U.S. Secretary of State Hilary Clinton has said that she believes the "time is ripe" for peace in the Middle East as Israeli and Palestinian officials began their second round of U.S.-mediated talks in Egypt on Tuesday.
Israeli Prime Minister Benjamin Netanyahu and Palestinian Authority President Mahmoud Abbas held two hours-worth of face to face talks at the Red Sea resort, mostly debating over the thorny issue of whether or not to extend a 10-month moratorium on Israeli settlement building that expires on Sept. 26.
Israelis want some restrictions to be lifted while Palestinians want the curb extended as is.
While some see the settlement issue as threatening to derail the nascent peace talks, which began earlier this month in Washington, Clinton says she believes an agreement can be reached that is in the "best interest of both sides."
"There are a lot of ways to get to the goal. Remember, the goal is to work toward agreement on core issues like borders and territory that would, if agreed upon, eliminate the debate about settlements," Clinton told reporters on Monday en route to Egypt.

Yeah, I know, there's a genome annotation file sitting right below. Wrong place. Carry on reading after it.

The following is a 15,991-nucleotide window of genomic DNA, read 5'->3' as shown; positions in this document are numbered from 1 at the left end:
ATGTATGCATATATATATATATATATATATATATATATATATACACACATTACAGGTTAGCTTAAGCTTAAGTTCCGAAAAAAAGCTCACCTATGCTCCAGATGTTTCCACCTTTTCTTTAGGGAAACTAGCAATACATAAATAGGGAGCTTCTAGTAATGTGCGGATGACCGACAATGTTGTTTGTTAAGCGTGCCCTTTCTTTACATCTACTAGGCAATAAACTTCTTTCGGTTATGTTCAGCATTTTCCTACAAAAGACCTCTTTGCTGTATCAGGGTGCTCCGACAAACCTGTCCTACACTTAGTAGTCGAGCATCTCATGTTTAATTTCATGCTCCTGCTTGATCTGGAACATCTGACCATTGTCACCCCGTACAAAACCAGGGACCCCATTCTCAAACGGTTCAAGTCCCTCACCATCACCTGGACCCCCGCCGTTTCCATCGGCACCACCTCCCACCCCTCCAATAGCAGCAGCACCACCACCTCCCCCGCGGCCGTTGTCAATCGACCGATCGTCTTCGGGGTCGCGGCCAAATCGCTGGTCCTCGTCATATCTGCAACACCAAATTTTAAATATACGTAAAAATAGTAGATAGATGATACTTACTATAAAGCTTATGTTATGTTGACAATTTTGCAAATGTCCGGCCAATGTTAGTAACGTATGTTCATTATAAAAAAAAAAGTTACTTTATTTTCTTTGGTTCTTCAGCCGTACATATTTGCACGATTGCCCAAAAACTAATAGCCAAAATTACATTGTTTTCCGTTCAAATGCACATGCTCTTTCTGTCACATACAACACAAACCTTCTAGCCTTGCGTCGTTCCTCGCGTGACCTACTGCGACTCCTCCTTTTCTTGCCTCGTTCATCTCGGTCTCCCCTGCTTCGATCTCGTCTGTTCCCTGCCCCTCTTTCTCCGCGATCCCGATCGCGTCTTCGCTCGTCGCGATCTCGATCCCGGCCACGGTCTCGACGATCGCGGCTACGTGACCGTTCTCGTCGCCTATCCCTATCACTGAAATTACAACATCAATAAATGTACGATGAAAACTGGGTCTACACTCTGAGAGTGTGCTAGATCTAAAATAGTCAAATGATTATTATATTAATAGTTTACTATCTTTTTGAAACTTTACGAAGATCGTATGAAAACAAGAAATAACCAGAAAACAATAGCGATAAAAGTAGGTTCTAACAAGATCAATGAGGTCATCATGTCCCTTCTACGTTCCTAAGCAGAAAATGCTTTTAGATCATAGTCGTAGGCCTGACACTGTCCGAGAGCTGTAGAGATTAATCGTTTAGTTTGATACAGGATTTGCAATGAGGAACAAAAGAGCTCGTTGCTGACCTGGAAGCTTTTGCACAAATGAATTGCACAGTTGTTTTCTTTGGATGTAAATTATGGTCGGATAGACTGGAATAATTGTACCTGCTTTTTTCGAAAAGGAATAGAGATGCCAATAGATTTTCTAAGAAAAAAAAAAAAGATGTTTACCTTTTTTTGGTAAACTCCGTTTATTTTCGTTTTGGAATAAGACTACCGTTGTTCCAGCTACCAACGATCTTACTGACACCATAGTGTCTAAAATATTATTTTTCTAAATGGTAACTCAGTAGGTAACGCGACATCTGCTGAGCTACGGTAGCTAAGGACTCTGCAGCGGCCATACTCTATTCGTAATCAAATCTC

The peace talks are the first to take place between Israeli and Palestinian authorities in nearly two years.
Negotiators have said that the talks are aimed at settling on final details for a two state solution set to be implemented within a year.
Palestinian negotiator Saeb Erekat told the Associated Press on Monday that borders should be the primary focus of the talks if they are to be successful.
"The agenda includes final status issues: Jerusalem, borders, settlements and refugees, security and prisoners. If you want to pick the right path, borders should come first," he said. "If you don't want to reach (an agreement) pick some other paths."
Talks are scheduled to continue this week on Wednesday in Jerusalem and Thursday in Ramallah on the West Bank.